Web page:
- wet, soft earth or earthy matter, as on the ground after rain, at the bottom of a pond, or along the banks of a river; mire.
- Informal. scandalous or malicious assertions or information: The opposition threw a lot of mud at our candidate.
- Slang. brewed coffee, especially when strong or bitter.
- a mixture of chemicals and other substances pumped into a drilling rig chiefly as a lubricant for the bit and shaft.
- to cover, smear, or spatter with mud: to mud the walls of a hut.
- to stir up the mud or sediment in: waders mudding the clear water.
- to hide in or burrow into mud.
Origin of mud
Examples from the Web for mudding
By mudding the waters with consensual adult services, the issue itself is not being dealt with.Sex Workers Deserve Health Care, Too
May 20, 2014
Mike loves “mudding” and buries all kinds of vehicles up to their axles in the big open fields around Dryden.The Stacks: The Searing Story of How Murder Stalked a Tiny New York Town
E. Jean Carroll
April 19, 2014
From ‘mudding’ to whether the show will be back for Season 2, Anna Klassen on everything Gandee.Who Was Shain Gandee, the MTV ‘Buckwild’ Star Found Dead?
April 2, 2013
Even if you don't play yourself, your friends might like to entertain themselves with a little music while you were mudding.'The Wrong Box
Robert Louis Stevenson and Lloyd Osbourne
Cracks between the logs which no amount of mudding would completely fill.Plowing On Sunday
The “mudding” of the house is a part of the natural and necessary preparation for winter.In Beaver World
Enos Abijah Mills
Carrying sand, cleaning corn patch, mudding and rubbing walls.The White Queen of Okoyong
- a fine-grained soft wet deposit that occurs on the ground after rain, at the bottom of ponds, lakes, etc
- informal slander or defamation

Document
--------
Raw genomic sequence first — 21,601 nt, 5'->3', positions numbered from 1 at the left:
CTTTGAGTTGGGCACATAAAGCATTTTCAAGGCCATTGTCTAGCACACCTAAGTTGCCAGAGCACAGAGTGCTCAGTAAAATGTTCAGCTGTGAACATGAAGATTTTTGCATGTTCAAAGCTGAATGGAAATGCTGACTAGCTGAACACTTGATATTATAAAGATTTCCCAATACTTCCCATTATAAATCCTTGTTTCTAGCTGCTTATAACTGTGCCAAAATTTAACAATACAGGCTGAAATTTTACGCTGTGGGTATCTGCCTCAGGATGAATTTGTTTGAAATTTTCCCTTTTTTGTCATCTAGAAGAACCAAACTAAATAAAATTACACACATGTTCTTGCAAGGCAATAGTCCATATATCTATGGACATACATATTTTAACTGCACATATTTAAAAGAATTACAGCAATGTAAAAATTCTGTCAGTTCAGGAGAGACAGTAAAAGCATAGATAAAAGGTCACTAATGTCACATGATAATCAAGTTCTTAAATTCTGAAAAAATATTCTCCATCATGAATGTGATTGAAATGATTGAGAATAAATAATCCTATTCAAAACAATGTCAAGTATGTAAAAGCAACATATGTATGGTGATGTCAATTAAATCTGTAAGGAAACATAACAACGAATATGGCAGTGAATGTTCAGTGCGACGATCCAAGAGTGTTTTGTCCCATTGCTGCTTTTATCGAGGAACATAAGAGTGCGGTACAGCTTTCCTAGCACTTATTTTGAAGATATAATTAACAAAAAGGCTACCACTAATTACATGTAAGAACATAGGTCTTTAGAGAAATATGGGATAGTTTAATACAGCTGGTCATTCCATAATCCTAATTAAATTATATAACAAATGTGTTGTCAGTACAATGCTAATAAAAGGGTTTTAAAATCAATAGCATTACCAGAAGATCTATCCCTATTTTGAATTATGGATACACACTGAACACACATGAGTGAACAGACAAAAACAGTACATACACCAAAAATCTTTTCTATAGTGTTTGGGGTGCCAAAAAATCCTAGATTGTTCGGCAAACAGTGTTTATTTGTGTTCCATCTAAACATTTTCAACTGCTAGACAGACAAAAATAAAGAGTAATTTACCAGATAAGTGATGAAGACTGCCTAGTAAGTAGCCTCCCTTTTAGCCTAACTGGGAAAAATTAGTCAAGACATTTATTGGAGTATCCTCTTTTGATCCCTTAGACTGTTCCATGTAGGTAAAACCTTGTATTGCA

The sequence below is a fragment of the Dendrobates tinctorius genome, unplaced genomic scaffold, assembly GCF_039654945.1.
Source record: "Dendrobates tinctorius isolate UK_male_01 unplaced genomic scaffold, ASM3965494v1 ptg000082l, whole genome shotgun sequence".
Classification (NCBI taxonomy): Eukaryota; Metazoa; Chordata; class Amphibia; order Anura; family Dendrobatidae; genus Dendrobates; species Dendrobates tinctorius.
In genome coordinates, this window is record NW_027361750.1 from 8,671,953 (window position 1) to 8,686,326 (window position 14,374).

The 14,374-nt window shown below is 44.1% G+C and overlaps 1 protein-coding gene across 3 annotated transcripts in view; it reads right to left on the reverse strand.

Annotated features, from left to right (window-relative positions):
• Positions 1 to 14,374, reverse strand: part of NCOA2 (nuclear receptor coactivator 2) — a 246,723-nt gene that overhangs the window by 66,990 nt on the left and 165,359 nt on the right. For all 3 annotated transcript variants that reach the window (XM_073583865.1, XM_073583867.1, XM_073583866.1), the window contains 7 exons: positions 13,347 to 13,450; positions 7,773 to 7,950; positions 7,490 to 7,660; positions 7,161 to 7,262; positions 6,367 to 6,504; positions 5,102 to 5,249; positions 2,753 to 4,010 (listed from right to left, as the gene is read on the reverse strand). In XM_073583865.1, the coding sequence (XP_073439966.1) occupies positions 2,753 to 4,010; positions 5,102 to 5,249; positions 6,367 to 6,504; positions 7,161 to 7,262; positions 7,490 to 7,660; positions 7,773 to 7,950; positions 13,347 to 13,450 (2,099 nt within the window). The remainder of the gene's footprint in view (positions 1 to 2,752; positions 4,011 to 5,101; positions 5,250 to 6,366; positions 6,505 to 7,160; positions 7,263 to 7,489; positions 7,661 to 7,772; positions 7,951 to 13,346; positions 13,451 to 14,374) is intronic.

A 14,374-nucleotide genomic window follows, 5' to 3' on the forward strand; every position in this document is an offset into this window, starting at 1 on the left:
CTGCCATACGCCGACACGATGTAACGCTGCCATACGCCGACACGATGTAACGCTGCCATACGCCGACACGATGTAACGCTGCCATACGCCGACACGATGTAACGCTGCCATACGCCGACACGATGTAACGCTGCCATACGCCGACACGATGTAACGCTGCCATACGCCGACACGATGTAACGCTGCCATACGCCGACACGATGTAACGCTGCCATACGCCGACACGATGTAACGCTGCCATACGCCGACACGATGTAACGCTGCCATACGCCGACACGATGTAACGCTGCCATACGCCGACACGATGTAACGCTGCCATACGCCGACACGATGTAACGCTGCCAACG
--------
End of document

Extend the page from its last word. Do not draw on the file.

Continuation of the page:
- clear as mud informal not at all clear
- drag someone's name in the mud to disgrace or defame someone
- here's mud in your eye informal a humorous drinking toast
- someone's name is mud informal someone is disgraced
- throw mud at or sling mud at informal to slander; vilify
- (tr) to soil or cover with mud
Word Origin and History for mudding
mid-14c., cognate with and probably from Middle Low German mudde, Middle Dutch modde "thick mud," from Proto-Germanic *mud- from PIE *(s)meu-/*mu- [Buck], found in many words denoting "wet" or "dirty" (cf. Greek mydos "damp, moisture," Old Irish muad "cloud," Polish muł "slime," Sanskrit mutra- "urine," Avestan muthra- "excrement, filth"); related to German Schmutz "dirt," which also is used for "mud" in roads, etc., to avoid dreck, which originally meant "excrement." Welsh mwd is from English. Replaced native fen.
Meaning "lowest or worst of anything" is from 1580s. As a word for "coffee," it is hobo slang from 1925; as a word for "opium" from 1922. To throw or hurl mud "make disgraceful accusations" is from 1762. To say (one's) name is mud and mean "(one) is discredited" is first recorded 1823, from mud in obsolete sense of "a stupid twaddling fellow" (1708). Mud in your eye as a toast recorded from 1912, American English. Mud puppy "salamander" is from 1889, American English; mud bath is from 1798; mud pie is from 1788.